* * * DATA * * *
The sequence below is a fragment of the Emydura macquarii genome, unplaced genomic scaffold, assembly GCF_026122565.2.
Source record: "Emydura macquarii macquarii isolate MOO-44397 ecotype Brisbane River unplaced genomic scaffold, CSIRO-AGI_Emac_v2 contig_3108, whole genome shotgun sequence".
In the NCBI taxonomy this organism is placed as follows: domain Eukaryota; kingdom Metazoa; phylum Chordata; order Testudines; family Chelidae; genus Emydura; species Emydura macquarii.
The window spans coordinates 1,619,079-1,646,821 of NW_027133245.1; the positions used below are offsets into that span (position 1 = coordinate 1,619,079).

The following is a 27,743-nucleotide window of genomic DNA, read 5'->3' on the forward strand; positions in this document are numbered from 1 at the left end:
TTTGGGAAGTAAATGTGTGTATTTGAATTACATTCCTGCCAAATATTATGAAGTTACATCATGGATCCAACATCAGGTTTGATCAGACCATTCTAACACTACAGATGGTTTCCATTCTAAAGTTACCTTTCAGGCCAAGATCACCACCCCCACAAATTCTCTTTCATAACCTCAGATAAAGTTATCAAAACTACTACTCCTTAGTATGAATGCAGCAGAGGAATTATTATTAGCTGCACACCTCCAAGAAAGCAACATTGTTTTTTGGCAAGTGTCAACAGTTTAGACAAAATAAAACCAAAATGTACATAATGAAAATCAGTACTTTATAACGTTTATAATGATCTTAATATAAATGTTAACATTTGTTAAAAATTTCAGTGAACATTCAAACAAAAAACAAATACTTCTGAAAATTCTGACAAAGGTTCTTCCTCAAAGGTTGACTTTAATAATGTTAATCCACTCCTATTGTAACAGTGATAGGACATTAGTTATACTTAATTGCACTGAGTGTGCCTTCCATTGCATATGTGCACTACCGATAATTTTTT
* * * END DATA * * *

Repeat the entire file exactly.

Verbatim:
The sequence below is a fragment of the Emydura macquarii genome, unplaced genomic scaffold, assembly GCF_026122565.2.
Source record: "Emydura macquarii macquarii isolate MOO-44397 ecotype Brisbane River unplaced genomic scaffold, CSIRO-AGI_Emac_v2 contig_3108, whole genome shotgun sequence".
In the NCBI taxonomy this organism is placed as follows: domain Eukaryota; kingdom Metazoa; phylum Chordata; order Testudines; family Chelidae; genus Emydura; species Emydura macquarii.
The window spans coordinates 1,619,079-1,646,821 of NW_027133245.1; the positions used below are offsets into that span (position 1 = coordinate 1,619,079).

The following is a 27,743-nucleotide window of genomic DNA, read 5'->3' on the forward strand; positions in this document are numbered from 1 at the left end:
TTTGGGAAGTAAATGTGTGTATTTGAATTACATTCCTGCCAAATATTATGAAGTTACATCATGGATCCAACATCAGGTTTGATCAGACCATTCTAACACTACAGATGGTTTCCATTCTAAAGTTACCTTTCAGGCCAAGATCACCACCCCCACAAATTCTCTTTCATAACCTCAGATAAAGTTATCAAAACTACTACTCCTTAGTATGAATGCAGCAGAGGAATTATTATTAGCTGCACACCTCCAAGAAAGCAACATTGTTTTTTGGCAAGTGTCAACAGTTTAGACAAAATAAAACCAAAATGTACATAATGAAAATCAGTACTTTATAACGTTTATAATGATCTTAATATAAATGTTAACATTTGTTAAAAATTTCAGTGAACATTCAAACAAAAAACAAATACTTCTGAAAATTCTGACAAAGGTTCTTCCTCAAAGGTTGACTTTAATAATGTTAATCCACTCCTATTGTAACAGTGATAGGACATTAGTTATACTTAATTGCACTGAGTGTGCCTTCCATTGCATATGTGCACTACCGATAATTTTTT